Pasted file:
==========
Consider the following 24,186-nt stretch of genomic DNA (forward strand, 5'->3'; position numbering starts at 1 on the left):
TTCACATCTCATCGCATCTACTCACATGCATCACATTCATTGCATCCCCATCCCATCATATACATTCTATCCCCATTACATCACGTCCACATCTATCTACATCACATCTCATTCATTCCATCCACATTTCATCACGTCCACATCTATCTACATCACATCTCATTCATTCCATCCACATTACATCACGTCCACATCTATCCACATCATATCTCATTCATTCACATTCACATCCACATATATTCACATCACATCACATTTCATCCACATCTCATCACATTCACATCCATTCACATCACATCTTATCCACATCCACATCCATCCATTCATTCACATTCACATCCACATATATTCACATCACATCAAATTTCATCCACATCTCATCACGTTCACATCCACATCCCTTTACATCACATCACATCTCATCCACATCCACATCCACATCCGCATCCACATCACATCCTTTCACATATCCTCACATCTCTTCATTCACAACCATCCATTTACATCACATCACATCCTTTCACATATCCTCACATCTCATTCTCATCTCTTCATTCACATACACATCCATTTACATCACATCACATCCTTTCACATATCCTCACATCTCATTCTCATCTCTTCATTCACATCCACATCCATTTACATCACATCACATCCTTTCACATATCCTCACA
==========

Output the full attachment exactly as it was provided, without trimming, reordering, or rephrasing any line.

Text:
Consider the following 24,186-nt stretch of genomic DNA (forward strand, 5'->3'; position numbering starts at 1 on the left):
TTCACATCTCATCGCATCTACTCACATGCATCACATTCATTGCATCCCCATCCCATCATATACATTCTATCCCCATTACATCACGTCCACATCTATCTACATCACATCTCATTCATTCCATCCACATTTCATCACGTCCACATCTATCTACATCACATCTCATTCATTCCATCCACATTACATCACGTCCACATCTATCCACATCATATCTCATTCATTCACATTCACATCCACATATATTCACATCACATCACATTTCATCCACATCTCATCACATTCACATCCATTCACATCACATCTTATCCACATCCACATCCATCCATTCATTCACATTCACATCCACATATATTCACATCACATCAAATTTCATCCACATCTCATCACGTTCACATCCACATCCCTTTACATCACATCACATCTCATCCACATCCACATCCACATCCGCATCCACATCACATCCTTTCACATATCCTCACATCTCTTCATTCACAACCATCCATTTACATCACATCACATCCTTTCACATATCCTCACATCTCATTCTCATCTCTTCATTCACATACACATCCATTTACATCACATCACATCCTTTCACATATCCTCACATCTCATTCTCATCTCTTCATTCACATCCACATCCATTTACATCACATCACATCCTTTCACATATCCTCACA